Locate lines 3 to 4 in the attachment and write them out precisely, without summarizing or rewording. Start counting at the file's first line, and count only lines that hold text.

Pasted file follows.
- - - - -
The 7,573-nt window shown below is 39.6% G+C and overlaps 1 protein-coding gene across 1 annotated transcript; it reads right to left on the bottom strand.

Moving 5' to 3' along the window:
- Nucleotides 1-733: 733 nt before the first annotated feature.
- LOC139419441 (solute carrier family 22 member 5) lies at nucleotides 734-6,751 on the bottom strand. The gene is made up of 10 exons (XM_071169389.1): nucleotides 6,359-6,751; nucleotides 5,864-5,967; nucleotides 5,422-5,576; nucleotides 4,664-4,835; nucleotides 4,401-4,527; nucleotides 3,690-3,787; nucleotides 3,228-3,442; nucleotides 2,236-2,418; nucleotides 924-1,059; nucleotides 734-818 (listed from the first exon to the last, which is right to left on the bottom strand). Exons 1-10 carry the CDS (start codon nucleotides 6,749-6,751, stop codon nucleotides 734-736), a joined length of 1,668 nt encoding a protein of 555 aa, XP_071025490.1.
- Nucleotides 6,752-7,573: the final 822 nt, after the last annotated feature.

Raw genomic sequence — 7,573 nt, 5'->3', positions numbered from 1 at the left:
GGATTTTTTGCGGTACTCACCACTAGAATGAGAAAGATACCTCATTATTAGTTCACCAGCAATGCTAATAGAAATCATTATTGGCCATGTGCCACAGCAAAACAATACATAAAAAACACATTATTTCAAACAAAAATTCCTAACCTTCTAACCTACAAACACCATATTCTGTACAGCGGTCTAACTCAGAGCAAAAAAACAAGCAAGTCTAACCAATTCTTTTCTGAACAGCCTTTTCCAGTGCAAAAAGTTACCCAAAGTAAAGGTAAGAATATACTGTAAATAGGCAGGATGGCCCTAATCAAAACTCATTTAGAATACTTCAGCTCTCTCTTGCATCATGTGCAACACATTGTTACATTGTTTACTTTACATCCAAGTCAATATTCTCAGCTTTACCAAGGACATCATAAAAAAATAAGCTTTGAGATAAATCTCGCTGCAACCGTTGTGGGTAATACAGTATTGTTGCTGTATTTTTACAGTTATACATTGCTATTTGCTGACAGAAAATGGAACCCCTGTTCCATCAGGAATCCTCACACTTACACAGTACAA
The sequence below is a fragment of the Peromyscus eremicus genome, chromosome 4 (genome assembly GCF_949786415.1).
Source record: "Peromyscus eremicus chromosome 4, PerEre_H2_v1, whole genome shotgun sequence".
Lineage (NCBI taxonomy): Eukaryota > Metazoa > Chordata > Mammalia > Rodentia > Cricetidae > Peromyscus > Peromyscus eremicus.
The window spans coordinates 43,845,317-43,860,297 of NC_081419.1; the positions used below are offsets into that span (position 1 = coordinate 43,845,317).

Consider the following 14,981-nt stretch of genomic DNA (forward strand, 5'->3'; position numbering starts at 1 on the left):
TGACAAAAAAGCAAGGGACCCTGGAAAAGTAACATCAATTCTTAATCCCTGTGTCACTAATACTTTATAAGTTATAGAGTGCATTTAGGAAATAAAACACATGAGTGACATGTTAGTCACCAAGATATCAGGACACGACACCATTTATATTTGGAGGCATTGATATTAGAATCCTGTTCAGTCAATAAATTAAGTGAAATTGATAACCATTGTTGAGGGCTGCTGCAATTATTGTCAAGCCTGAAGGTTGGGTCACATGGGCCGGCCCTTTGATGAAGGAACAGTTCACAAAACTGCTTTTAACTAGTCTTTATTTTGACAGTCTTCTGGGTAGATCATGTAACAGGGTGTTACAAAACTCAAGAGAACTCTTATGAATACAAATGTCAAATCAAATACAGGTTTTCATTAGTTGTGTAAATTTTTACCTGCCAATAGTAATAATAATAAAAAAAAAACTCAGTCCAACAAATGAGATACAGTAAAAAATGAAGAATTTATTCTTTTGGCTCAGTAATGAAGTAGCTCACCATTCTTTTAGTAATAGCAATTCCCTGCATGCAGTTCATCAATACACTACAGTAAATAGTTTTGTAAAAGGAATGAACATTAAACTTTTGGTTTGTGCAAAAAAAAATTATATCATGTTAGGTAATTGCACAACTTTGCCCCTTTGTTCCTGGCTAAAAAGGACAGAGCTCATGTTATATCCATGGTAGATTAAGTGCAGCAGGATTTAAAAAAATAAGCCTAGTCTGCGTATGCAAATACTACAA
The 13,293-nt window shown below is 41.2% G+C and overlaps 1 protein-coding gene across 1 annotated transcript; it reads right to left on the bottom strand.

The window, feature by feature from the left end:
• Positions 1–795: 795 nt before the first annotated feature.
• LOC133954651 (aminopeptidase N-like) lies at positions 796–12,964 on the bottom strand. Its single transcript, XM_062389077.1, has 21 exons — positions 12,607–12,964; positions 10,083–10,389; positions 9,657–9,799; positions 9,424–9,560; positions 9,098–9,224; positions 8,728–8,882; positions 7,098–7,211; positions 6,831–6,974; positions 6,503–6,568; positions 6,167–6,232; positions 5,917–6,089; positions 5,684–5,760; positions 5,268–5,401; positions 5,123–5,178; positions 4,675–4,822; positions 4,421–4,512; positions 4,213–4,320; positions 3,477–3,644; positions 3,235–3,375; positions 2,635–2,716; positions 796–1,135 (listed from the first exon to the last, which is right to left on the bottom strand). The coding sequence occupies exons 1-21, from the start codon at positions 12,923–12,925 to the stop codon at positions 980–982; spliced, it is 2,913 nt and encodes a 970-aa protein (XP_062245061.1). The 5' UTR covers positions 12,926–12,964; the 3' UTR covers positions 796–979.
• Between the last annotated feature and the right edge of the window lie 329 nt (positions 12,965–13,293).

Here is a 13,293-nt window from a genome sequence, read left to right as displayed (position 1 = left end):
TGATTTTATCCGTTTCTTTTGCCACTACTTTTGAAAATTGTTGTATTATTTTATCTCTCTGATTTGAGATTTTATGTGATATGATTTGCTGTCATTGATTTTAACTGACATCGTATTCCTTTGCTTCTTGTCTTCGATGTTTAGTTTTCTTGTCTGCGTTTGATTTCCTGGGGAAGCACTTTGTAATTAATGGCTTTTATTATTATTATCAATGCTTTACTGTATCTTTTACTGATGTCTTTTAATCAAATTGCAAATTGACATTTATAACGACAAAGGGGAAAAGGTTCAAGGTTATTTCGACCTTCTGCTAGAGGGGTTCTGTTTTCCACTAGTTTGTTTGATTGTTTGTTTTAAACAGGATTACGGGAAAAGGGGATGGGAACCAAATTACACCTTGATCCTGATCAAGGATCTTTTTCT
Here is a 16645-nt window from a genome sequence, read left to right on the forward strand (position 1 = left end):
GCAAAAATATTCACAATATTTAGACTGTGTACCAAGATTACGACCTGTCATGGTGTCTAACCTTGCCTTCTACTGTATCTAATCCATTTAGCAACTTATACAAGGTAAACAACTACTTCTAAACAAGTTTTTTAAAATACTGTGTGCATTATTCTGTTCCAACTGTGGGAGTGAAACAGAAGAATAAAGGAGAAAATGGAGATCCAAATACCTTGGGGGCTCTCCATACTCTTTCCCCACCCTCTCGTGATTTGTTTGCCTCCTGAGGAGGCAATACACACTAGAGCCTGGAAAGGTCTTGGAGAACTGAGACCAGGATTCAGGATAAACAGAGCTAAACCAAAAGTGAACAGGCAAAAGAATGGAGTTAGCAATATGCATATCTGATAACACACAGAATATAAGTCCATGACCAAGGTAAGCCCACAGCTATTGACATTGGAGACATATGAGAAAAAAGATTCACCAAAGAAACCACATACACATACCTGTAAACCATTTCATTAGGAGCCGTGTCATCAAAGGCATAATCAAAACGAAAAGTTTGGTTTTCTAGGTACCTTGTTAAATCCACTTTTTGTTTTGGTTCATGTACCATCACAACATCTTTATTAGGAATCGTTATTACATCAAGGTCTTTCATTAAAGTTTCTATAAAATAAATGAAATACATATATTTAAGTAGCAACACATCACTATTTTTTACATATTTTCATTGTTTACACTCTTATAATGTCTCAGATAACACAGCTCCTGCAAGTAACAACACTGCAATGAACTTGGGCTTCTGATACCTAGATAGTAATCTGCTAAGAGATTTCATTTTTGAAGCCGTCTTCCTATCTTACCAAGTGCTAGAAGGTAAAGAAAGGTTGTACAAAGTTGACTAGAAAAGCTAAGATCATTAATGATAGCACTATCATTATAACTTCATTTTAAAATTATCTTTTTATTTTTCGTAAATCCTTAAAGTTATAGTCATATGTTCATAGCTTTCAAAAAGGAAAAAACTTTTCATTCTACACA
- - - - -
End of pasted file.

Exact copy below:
- Nucleotides 1-733: 733 nt before the first annotated feature.
- LOC139419441 (solute carrier family 22 member 5) lies at nucleotides 734-6,751 on the bottom strand. The gene is made up of 10 exons (XM_071169389.1): nucleotides 6,359-6,751; nucleotides 5,864-5,967; nucleotides 5,422-5,576; nucleotides 4,664-4,835; nucleotides 4,401-4,527; nucleotides 3,690-3,787; nucleotides 3,228-3,442; nucleotides 2,236-2,418; nucleotides 924-1,059; nucleotides 734-818 (listed from the first exon to the last, which is right to left on the bottom strand). Exons 1-10 carry the CDS (start codon nucleotides 6,749-6,751, stop codon nucleotides 734-736), a joined length of 1,668 nt encoding a protein of 555 aa, XP_071025490.1.